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“Um, excuse me? Mr. Driver sir?” a small voice piped up.

The driver, a man named Crenshaw, turned toward the owner of the voice, a young woman that called herself Jana. Most everyone else called her Mouse, and she supposed that that was fair, she did tend to make herself rather small, keep herself rather quiet, and if she was being honest with herself had a few physical characteristics in common with the tiny rodents: ears just slightly too big, teeth just slightly too large, sad mousey brown hair. She wasn’t terribly happy about the situation, someone had just made the connection long ago and she hadn’t seen any real reason to argue, and over time she had taken it to heart.

“I don’t mean to be a bother, really.” She continued. “But I was just wondering why we were stopping, and maybe if you knew how long we would be?” She could hardly stand it, she’d only been talking to the burly fellow for a moment and already she was starting to shrink under his stare. She had barely gotten the question out.

Crenshaw continued to just glower at her for a moment before one of the other workers came up to them. “Sorry Dale, it’s busted.” he said. “Axle splintered down the whole length and just split. And apparently our last spare is too warped to do the job.”

“Dangit Pete, what did I tell you about setting out without spares? Proper working ones.”

“We tried to pick some up at our last stop, but there wasn’t a decent woodshop anywhere around. The boys say they can rig something up to get us moving again, but it’s going to take a while. We're best off having everyone set up camp for the night, we’ll start moving again in the morning.”

Crenshaw turned to Jana, “Answer your question, Miss? Broken axle on the supply carriage. Without that shipment this caravan isn’t going to Portanul or anywhere else, so we aren’t moving on till morning.”

She barely had time to stammer out a quiet “Thanks” before Crenshaw had wandered off, presumably to yell at the repair crew to get to work.

She hated everything about this. She had hated the caravan trip to the country in the first place, an entire day in the company of complete strangers. She had hated her week in the country, with only her boisterous cousin for company. Her uncle had said it would be good for her to get out of the house for a change, to get away from the city sprawl of Portanul, her happy quiet life of tending the flower gardens and reading her books and generally just getting left alone. She had expected to hate the trip home only slightly less, and then only because it was a trip home, when it would all be over. But instead of a single day with the strangers it was now a day and a night, with that night spent sleeping outside on a rough blanket on the ground. She just wanted to be home. She hated that she didn’t feel she had the right to complain about it.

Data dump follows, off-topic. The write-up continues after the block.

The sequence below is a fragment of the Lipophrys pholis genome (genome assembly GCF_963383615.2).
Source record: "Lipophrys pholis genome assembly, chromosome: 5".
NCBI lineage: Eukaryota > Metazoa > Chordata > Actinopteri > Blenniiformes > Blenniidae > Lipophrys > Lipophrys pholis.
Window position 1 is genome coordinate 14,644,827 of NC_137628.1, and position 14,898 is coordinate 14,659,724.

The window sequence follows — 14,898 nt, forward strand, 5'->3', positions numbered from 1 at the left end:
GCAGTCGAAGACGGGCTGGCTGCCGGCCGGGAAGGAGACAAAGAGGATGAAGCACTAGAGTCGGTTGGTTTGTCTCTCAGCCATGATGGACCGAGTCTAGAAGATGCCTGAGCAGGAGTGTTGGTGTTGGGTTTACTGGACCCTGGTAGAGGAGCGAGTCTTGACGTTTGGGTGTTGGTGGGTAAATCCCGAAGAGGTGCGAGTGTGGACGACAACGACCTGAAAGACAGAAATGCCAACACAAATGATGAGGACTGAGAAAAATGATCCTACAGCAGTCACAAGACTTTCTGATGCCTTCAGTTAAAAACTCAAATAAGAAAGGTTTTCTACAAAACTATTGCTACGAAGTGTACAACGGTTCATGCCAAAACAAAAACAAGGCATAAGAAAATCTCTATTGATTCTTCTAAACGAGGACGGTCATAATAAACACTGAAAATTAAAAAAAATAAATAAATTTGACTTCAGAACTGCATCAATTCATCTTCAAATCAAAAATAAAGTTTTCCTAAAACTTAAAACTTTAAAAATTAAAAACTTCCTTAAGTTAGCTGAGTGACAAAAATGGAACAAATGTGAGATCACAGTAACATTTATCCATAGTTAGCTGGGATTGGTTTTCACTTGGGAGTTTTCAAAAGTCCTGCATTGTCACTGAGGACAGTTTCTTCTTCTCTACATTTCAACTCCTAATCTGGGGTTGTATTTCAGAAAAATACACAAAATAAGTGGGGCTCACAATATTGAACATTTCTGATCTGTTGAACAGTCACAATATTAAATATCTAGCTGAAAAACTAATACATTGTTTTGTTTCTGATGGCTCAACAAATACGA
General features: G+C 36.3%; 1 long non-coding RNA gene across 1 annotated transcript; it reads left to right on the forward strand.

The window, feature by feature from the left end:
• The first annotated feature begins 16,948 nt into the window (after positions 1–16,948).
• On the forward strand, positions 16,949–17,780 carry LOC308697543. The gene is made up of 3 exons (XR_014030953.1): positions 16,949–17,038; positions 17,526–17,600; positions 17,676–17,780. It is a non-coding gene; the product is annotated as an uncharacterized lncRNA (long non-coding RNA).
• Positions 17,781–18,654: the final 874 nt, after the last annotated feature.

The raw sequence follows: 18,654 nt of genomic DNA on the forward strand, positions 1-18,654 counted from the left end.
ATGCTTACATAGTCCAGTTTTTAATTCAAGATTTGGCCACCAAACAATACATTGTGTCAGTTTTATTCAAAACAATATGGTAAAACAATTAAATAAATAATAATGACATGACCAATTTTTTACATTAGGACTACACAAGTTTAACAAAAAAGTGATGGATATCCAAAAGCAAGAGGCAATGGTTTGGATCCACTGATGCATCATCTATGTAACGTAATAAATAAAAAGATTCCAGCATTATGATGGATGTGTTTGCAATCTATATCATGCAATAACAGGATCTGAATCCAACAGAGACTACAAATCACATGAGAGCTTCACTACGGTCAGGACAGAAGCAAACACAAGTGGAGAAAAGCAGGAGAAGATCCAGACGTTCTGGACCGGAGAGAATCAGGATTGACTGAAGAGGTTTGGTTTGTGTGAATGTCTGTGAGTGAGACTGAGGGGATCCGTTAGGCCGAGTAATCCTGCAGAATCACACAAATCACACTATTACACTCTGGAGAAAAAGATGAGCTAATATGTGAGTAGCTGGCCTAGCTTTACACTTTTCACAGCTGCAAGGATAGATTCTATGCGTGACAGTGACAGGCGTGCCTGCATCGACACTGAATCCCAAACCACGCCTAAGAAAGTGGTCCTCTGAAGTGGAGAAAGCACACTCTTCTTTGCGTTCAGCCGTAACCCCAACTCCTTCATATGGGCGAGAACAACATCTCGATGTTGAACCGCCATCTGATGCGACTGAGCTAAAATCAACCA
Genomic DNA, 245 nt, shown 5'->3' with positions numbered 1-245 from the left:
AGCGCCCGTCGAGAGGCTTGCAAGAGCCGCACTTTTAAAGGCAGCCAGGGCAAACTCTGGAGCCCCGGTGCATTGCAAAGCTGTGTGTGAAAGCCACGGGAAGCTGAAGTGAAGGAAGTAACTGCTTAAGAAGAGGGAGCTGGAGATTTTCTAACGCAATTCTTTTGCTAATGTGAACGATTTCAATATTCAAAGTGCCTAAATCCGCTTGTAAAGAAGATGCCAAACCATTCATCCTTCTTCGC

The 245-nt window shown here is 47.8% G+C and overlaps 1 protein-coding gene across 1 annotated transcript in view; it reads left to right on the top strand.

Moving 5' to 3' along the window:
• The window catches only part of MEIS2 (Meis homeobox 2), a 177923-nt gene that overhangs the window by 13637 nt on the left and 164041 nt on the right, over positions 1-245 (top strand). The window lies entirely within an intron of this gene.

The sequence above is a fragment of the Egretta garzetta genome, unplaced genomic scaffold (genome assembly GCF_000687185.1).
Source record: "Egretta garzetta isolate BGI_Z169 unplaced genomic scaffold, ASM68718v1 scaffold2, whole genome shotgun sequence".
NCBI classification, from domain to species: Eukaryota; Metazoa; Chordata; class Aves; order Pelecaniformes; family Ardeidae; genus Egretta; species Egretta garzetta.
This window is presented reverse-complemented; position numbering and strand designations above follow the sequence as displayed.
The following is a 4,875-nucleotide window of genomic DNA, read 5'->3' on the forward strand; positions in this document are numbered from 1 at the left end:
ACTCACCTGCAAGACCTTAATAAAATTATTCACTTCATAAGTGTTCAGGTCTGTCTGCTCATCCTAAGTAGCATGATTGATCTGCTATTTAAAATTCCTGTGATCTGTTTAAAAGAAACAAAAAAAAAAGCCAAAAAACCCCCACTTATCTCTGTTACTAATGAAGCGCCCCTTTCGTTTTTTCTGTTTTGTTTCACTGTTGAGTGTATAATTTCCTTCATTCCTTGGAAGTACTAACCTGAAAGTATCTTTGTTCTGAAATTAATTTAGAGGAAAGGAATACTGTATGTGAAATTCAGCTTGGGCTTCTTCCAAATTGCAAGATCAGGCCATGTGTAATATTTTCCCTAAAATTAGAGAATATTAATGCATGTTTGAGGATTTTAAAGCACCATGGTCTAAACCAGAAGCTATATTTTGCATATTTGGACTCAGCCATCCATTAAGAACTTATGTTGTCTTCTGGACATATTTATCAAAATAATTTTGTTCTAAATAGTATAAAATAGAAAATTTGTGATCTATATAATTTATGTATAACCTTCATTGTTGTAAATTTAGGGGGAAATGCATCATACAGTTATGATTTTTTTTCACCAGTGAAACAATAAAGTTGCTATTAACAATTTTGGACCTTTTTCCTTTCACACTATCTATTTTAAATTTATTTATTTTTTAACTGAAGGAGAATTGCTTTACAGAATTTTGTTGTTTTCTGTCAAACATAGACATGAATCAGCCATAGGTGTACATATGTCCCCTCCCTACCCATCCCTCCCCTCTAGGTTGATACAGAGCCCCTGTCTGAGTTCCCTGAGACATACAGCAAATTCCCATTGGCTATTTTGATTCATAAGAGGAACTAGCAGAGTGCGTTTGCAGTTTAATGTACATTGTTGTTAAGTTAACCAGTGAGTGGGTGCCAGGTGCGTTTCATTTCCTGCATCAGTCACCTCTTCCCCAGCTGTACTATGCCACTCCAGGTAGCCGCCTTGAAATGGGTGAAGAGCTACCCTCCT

The fountain was nice at least. Some of the other caravan passengers had found it not far from the road while looking for a good camping spot. It seemed like a good location since the land around it was fairly flat, even covered in cool smooth stone in parts, with the rest of the area covered in soft grass. The fountain itself looked ancient, a statue of a water nymph surrounded with waves. Water poured off of the stone waves and flowed off of her fingers into the pool, and it was fresh and cool but there was no way to tell if it was fed by magic or an underground spring. The group from the caravan gathered around it and prepared for night, upset with the delay but happy to be off the road for a while. Jana just sat in front of the fountain, idly looking at the nymph, keeping to herself.

When the light began to fail she noticed something strange. If she turned her head just so the statue seemed to shimmer, and the waves seemed to move. She started to notice that as she moved she could see the faint outlines of bricks, floating in the air, mortar made of stardust holding together an invisible stone wall. And if she stared at the pattern on the waves just right, letting her eyes pass through them, focusing on a point she couldn’t see in the heart of the stone... yes, it looked like a doorway. She began to get the feeling that if she could only hold her eyes just like this, and if she moved slowly, slowly forward, through the water she could reach out and open the door.

She was shocked when she realized what she had done. She’d just entered an impossible door and found herself in an impossible place. The courtyard around the fountain was gone, so was the fountain itself, though her dress was still wet from having passed through it. She had no idea where she could be, but wherever it was, she thought it was amazing. Everywhere she looked there were bookshelves stacked to the ceiling with old tomes, tables strewn about with all manner of strange devices, bubbling flasks and bottles of undefinable liquids, jars of unknown herbs and unnamed specimens, even random piles of jewels and gemstones.

She had only just begun to soak it all in when she heard an astonished voice say “What?” She glanced curiously at the old man that suddenly poked his head out from behind a particularly precarious stack of books. “Who?” he asked, bewildered. “How?” he continued, drawing himself out further. She wasn’t really sure what to make of the man that seemed to own this strange home. He was short, heavy set, and apparently quite old, at least according to the gray hair and spectacles, and she suspected that he was balding under his large floppy hat. That combined with an oversized robe and ink stained hands made him a comical sight, but his face showed a mixture of anger and curiosity, and the eyes behind the half moon glasses seemed to hold years of wisdom and power.